Before any scheduled official audit, have your team go over your financial statements, perform reconciliations, and verify the accuracy of your records. Running these self-audits might use up some of your resources, but they will help keep your records free from any glaring discrepancies and reduce the risk of serious penalties. As your business grows, you may even want to run periodic self-audits to help ensure its continued financial wellness.



self audit


6. Review Your Internal Controls


Your self-audits should also review how your business handles financial data. The right internal policies make it far easier to ensure accurate financial reporting and prevent fraud.


As part of any internal or external audit preparation, you must evaluate your internal controls and take concrete action to address any weaknesses. This may involve implementing segregation of duties, tightening access controls, or improving documentation processes.


7. Be Prepared for the Auditor’s Questions


During the audit, expect the auditor to ask questions about your financial statements, transactions, and internal controls. Do your homework, so to speak, and develop a comprehensive understanding of your business operations and financial records. Provide the necessary documentation to support your answers, and be transparent in your responses.



learning past audits


8. Learn from Past Audits


For newer businesses, it’s almost expected that some mistakes will be made in their first few audits. Though you don’t want a repeat of your failures, you need to look into the struggles encountered during past audits, including any adjustments made as well as key internal control recommendations. Using your mistakes as learning experiences can make future audits less stressful and more efficient.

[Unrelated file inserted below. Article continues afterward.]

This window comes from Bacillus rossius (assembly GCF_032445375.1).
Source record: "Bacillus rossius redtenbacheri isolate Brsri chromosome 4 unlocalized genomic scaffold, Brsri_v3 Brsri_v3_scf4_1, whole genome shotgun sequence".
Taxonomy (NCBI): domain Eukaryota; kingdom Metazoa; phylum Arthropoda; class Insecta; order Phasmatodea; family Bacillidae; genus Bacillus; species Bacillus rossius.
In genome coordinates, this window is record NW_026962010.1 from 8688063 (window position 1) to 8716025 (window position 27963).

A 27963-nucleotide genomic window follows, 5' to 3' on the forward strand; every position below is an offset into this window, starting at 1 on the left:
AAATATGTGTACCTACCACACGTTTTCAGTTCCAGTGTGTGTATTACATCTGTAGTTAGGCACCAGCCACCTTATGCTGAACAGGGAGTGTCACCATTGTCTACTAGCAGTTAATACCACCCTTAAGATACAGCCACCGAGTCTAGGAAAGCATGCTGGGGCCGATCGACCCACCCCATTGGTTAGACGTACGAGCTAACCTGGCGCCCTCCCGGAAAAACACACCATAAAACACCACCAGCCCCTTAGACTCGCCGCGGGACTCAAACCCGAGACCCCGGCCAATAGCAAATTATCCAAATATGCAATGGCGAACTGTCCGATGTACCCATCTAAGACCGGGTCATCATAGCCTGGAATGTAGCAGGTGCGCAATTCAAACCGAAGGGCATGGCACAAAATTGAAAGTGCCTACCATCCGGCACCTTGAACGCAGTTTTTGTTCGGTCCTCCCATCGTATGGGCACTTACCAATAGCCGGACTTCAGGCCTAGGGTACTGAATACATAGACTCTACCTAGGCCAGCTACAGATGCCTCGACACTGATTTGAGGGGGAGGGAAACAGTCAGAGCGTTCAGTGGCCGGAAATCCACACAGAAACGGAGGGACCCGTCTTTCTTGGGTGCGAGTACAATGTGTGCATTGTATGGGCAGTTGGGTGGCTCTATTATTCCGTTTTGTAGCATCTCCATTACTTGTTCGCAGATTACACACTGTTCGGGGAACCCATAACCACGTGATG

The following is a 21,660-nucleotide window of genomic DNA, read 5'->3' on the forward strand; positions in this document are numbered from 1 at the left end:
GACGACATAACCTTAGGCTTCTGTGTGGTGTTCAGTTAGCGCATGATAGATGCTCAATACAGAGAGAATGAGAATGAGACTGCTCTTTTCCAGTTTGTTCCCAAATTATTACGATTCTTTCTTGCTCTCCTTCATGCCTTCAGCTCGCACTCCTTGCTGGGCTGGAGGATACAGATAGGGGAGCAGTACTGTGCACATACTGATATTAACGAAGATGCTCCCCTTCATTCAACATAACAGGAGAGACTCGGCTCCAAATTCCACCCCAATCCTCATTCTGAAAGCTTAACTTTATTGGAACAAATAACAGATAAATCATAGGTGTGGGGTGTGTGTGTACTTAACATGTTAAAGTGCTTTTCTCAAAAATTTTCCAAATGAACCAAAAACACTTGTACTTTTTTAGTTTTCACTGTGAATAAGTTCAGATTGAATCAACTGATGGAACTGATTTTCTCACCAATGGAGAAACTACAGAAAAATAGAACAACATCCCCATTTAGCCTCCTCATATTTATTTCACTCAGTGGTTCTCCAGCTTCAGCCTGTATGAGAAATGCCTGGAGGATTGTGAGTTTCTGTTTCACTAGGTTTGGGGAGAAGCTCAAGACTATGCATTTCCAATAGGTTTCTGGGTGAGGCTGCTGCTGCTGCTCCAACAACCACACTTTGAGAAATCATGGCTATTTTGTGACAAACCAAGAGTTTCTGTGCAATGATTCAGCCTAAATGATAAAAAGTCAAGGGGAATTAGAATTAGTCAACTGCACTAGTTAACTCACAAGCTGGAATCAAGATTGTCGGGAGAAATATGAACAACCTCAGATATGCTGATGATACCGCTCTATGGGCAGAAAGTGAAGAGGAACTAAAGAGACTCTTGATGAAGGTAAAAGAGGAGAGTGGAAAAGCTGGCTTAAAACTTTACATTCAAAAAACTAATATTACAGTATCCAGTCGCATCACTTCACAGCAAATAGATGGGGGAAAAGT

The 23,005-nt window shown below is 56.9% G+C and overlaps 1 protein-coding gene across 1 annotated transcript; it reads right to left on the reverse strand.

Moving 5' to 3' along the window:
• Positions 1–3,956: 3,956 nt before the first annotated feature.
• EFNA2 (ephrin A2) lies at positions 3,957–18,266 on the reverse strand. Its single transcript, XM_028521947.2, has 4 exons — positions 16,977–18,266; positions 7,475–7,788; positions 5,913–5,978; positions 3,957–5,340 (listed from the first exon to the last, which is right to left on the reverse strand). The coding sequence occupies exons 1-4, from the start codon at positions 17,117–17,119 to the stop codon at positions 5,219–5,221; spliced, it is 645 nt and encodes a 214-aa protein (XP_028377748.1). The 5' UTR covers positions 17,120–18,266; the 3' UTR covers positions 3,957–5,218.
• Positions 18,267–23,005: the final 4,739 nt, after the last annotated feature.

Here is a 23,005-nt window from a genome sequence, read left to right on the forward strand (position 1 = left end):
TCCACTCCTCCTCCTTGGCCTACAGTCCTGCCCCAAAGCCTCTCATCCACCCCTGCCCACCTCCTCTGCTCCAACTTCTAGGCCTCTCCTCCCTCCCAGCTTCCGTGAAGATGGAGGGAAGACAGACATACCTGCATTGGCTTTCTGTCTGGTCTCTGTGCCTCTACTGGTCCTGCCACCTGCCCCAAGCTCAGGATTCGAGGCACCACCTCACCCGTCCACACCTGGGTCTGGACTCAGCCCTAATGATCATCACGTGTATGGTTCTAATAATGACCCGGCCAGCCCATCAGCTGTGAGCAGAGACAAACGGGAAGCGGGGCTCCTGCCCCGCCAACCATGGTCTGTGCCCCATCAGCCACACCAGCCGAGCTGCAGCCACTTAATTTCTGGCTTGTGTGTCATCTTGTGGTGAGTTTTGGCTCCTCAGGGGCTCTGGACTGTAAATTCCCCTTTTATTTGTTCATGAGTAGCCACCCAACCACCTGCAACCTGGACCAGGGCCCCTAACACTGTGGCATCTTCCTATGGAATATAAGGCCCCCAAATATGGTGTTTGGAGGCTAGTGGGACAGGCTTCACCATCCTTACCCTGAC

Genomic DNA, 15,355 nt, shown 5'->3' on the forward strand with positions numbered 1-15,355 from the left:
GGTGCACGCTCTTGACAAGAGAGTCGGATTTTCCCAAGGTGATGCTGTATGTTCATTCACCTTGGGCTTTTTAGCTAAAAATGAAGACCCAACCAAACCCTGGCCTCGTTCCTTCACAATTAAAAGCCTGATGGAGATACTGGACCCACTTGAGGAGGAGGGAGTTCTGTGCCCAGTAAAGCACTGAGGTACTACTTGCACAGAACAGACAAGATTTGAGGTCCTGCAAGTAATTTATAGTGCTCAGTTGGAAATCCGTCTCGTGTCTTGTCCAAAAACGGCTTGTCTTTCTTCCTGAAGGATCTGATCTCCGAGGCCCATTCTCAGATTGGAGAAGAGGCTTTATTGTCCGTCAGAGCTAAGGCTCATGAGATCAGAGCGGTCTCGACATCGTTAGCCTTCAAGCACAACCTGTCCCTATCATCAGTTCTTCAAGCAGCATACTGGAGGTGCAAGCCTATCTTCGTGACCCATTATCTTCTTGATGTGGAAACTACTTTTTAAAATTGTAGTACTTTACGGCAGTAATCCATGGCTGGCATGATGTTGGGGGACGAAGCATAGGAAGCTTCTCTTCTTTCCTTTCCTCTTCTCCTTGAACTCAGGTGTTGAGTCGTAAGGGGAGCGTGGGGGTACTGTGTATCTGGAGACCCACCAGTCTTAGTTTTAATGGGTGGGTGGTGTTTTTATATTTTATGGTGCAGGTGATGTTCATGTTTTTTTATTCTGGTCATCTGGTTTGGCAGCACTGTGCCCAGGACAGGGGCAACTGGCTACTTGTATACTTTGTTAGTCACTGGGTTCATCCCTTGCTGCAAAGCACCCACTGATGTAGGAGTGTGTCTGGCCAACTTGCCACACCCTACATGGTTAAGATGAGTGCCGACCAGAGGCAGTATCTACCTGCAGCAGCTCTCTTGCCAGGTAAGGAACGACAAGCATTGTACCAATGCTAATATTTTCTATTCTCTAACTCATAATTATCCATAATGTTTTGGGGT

9. Stay in Touch with Your Auditors


Prioritising open communication with your auditors throughout the year will help you stay on top of any policy changes that might affect your record keeping. To reduce confusion, designate a point of contact within your finance team to liaise with key auditors. This contact person should also be the one to communicate any needed changes to you and the rest of your finance team.



Turn Audit Anxiety into an Opportunity for Business Growth


For smaller businesses, financial audits can be somewhat disruptive since they take away limited resources from core functions. Still, on your part, they should be viewed as a necessity for guaranteeing the accuracy of your records.


Without trustworthy records, it can be very difficult to understand the true state of your operations, let alone ensure tax and regulatory compliance. Furthermore, if you envision growing your business through outside capital injections, it’s necessary for you to become comfortable with the audit process.


Fortunately, the hassles of audits can easily be resolved with the help of the professionals at Target Accounting. Through the help of our team, your audit experiences can be transformed from something you dread to events that ultimately contribute to the long-term success of your business. For service and advice that will allow you to stay on the mark, contact Target Accounting now.